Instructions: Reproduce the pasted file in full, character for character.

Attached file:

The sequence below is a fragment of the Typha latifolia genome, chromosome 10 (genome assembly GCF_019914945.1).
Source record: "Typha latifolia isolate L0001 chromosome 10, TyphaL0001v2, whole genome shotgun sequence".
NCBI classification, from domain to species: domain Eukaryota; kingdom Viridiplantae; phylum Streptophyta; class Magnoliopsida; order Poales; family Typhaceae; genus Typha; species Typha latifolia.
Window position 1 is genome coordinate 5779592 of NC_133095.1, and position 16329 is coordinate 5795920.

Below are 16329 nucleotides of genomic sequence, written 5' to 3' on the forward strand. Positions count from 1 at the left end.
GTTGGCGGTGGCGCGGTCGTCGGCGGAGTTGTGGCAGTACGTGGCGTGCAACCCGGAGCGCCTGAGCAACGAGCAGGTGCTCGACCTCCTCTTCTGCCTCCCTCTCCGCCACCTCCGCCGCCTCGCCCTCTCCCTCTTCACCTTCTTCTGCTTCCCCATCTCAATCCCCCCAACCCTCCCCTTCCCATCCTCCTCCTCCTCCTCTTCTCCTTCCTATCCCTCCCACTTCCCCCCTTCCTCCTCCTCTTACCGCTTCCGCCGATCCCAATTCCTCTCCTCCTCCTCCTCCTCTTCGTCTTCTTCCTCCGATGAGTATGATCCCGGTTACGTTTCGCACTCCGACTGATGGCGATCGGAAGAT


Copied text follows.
The sequence below is a fragment of the Typha latifolia genome, chromosome 10 (genome assembly GCF_019914945.1).
Source record: "Typha latifolia isolate L0001 chromosome 10, TyphaL0001v2, whole genome shotgun sequence".
NCBI classification, from domain to species: domain Eukaryota; kingdom Viridiplantae; phylum Streptophyta; class Magnoliopsida; order Poales; family Typhaceae; genus Typha; species Typha latifolia.
Window position 1 is genome coordinate 5779592 of NC_133095.1, and position 16329 is coordinate 5795920.

Below are 16329 nucleotides of genomic sequence, written 5' to 3' on the forward strand. Positions count from 1 at the left end.
GTTGGCGGTGGCGCGGTCGTCGGCGGAGTTGTGGCAGTACGTGGCGTGCAACCCGGAGCGCCTGAGCAACGAGCAGGTGCTCGACCTCCTCTTCTGCCTCCCTCTCCGCCACCTCCGCCGCCTCGCCCTCTCCCTCTTCACCTTCTTCTGCTTCCCCATCTCAATCCCCCCAACCCTCCCCTTCCCATCCTCCTCCTCCTCCTCTTCTCCTTCCTATCCCTCCCACTTCCCCCCTTCCTCCTCCTCTTACCGCTTCCGCCGATCCCAATTCCTCTCCTCCTCCTCCTCCTCTTCGTCTTCTTCCTCCGATGAGTATGATCCCGGTTACGTTTCGCACTCCGACTGATGGCGATCGGAAGAT